Title: The Bucolic Plague: How Two Manhattanites Became Gentlemen Farmers: An Unconventional Memoir
Author: Josh Kilmer-Purcell
Acquired: Received from the publisher for review
One Sentence Summary: A gay Manhattan couple buys an old mansion and starts to experiment with a life as gentleman farmers complete with goats, tomatoes and drama.
One Sentence Review: The Beekman Boys’ backgrounds and sense of humor help the book be a unique addition to the growing canon of back-to-the-farm memoirs.
Why I Read It: I love farming memoirs, and this one seemed like a fun concept for the genre.
Long Review: The thing about farming memoirs is that they have a tendency to be a little bit the same. After all, life on the farm is cyclical and so lots of the same things happen: picking out seeds, taking care of vegetables and animals, having way to many crops to can and preserve, debating the ethics of killing a Thanksgiving turkey, buckling down for the winter, running out of canned food and yearning towards spring.
This means that any new memoir of this kind has to have some sort of twist to keep it interesting. For The Bucolic Plague by Josh Kilmer-Purcell, it’s the characters and brutal honesty that keep the farming memoir fresh.
Kilmer-Purcell and his partner, Dr. Brent Ridge, are two Manhattanites living a pretty fabulous life. Kilmer-Purcell is a writer, former drag queen, and ad agency executive. Ridge works as a healthy lifestyle consultant for Martha Stewart. During one fall weekend trip to upstate New York they come across the Beekman Mansion, an old farm that’s for sale. They fall in love with the place and implusively decide to buy it.
Kilmer-Purcell and Ridge then hire Farmer John to come help them with the property. Farmer John brings his goats, starting the “Beekman Boys” off on their adventure as gentleman farmers.
Unlike other farming memoirs I’ve read, life for the Beekman Boys is not always smooth – partially by their own mistakes and partially from the pressure they put on themselves. Before moving out to Beekman full-time, Ridge worked and believed in the mantra of Martha Stewart, making him a consummate perfectionist and a contrast to Kilmer-Purcell’s more Oprah-esque “live your best life” philosophy.
This memoir is at its best when the Beekman Boys are on the farm having fun and interacting with people in their town, Sharon Springs. The towns’ cautious acceptance of Kilmer-Purcell and Ridge as gentleman farmers was fun to read. Also, I love the phrase “gentleman farmers” so I’ll probably be using it a lot.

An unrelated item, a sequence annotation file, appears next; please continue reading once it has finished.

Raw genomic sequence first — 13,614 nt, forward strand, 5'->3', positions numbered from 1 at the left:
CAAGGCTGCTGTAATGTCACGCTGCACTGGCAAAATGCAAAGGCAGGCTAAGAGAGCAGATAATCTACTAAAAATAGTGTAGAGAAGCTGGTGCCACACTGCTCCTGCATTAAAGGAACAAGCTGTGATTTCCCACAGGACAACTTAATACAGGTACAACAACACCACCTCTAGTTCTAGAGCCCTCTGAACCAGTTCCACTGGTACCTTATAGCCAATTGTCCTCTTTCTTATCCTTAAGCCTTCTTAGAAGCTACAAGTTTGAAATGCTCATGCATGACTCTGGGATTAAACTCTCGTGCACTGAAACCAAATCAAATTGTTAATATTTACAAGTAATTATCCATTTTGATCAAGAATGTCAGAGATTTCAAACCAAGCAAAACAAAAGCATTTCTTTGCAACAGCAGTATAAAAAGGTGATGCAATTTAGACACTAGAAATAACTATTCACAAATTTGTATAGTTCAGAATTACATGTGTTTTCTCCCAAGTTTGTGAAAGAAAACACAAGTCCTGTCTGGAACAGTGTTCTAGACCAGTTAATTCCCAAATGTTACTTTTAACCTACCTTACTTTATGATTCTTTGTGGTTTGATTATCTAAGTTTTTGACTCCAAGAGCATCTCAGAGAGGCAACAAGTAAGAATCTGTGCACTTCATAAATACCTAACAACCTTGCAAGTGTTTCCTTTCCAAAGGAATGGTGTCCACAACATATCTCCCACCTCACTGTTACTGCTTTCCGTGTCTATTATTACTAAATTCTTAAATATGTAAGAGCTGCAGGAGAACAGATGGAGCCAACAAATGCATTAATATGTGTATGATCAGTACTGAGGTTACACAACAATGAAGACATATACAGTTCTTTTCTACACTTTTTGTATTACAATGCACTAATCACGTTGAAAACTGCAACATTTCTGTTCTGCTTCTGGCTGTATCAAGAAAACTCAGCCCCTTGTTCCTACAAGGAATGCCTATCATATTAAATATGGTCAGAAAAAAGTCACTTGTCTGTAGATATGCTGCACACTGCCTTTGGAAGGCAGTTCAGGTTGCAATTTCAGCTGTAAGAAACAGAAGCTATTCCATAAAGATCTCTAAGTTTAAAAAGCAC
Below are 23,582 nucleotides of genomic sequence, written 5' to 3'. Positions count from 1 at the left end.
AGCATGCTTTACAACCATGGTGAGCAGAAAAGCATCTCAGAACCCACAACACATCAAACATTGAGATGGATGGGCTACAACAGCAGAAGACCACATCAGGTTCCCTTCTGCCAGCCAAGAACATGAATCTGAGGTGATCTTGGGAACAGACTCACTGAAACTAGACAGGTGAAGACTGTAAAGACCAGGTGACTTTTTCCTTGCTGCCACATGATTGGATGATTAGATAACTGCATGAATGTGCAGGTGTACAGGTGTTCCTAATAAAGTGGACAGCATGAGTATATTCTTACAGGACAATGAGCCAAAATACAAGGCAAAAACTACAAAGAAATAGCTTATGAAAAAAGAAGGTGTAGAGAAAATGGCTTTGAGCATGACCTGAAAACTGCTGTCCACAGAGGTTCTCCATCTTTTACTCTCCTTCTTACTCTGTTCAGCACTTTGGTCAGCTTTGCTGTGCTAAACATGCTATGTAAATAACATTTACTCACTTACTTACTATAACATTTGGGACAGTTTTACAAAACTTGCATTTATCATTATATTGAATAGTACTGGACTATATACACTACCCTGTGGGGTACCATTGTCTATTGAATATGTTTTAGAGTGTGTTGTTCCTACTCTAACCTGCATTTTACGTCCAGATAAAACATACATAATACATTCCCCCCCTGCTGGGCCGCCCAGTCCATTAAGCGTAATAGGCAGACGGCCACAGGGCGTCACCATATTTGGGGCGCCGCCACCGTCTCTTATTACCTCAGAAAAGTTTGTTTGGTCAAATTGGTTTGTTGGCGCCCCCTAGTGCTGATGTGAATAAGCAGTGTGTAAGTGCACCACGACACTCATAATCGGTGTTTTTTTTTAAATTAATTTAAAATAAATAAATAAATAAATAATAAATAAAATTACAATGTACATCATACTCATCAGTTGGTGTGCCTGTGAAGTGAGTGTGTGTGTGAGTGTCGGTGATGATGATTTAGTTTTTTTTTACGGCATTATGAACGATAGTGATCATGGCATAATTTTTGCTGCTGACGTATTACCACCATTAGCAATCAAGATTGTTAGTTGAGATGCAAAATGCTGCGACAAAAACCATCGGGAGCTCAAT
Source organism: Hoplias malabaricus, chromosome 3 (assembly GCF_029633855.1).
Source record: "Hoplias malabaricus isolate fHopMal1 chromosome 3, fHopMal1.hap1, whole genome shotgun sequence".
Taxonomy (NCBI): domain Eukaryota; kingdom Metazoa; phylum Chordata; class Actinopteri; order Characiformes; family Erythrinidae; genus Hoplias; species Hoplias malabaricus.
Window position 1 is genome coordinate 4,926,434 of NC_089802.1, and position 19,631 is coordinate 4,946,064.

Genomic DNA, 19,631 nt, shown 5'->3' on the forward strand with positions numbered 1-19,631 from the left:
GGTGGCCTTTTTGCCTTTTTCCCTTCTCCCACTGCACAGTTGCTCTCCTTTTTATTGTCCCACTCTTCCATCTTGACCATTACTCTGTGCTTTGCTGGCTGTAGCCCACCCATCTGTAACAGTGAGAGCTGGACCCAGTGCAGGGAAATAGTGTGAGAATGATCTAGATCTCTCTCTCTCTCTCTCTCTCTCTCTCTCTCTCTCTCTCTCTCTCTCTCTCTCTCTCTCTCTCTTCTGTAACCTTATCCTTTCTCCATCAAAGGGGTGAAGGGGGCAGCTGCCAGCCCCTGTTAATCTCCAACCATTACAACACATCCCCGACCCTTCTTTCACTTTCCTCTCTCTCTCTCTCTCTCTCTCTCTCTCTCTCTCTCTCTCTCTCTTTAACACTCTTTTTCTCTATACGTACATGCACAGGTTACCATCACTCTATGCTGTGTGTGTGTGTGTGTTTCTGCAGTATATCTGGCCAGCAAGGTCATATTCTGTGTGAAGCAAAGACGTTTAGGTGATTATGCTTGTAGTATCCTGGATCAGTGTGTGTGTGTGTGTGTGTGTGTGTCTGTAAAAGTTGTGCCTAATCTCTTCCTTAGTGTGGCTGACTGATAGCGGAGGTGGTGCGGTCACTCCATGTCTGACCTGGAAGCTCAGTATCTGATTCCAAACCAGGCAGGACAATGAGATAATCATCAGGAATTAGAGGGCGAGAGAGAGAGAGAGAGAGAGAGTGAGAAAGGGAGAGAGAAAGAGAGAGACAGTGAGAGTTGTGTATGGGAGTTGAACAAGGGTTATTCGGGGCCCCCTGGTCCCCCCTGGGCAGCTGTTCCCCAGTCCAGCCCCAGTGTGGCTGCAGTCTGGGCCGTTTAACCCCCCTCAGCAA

Kilmer-Purcell and Ridge are also fun to read about. At the beginning of the memoir, they have a very carefree and humorous relationship with each other. But as farm life gets hectic their relationship is strained, and that part of the story is not at all sugar-coated. I felt like I was always rooting for them to work it out though, in part because of how great the beginning was.
The memoir is slightly less interesting when it gets too bogged down in the ongoing Martha versus Oprah dynamic between Ridge and Kilmer-Purcell. While I get the comparison, and think it does a lot to explain some of the conflict between the Beekman Boys, it could get to be a little bit too much.
Another thing I thought was interesting was the discussion of growing a brand. About midway through the book, the boys decide to start a brand of artisan soaps and other products from the milk that Farmer John’s goats produce. These products will also help them keep the farm, and perhaps allow them to move their full time rather than living a dual life between Manhattan and Silver Springs.
After that decision, the book is a lot about their building of the brand – a website, products, and even themselves. As soon as the Beekman Boys have an argument about whether they were starting to become the brand rather than themselves, it’s hard not to have that in the back of your head while reading and start to wonder how much of the memoir is also part of the brand building project.
Right now Kilmer-Purcell and Ridge are also part of a new reality tv show on Planet Green called “The Fabulous Beekman Boys,” which starts up after the book ends. I watched the first couple episodes and thought they were pretty funny, if a little heavy on relationship drama. If you have cable, I’d suggest checking it out (or watching episodes online), but suggest reading the book first since the show might have some “spoilers.”
You can also read more about Beekman 1802 and the Beekman Boys on their website, http://beekman1802.com/.
If you have reviewed this book, please leave a link to the review in the comments and I will add your review to the main post. All I ask is for you to do the same to mine — thanks!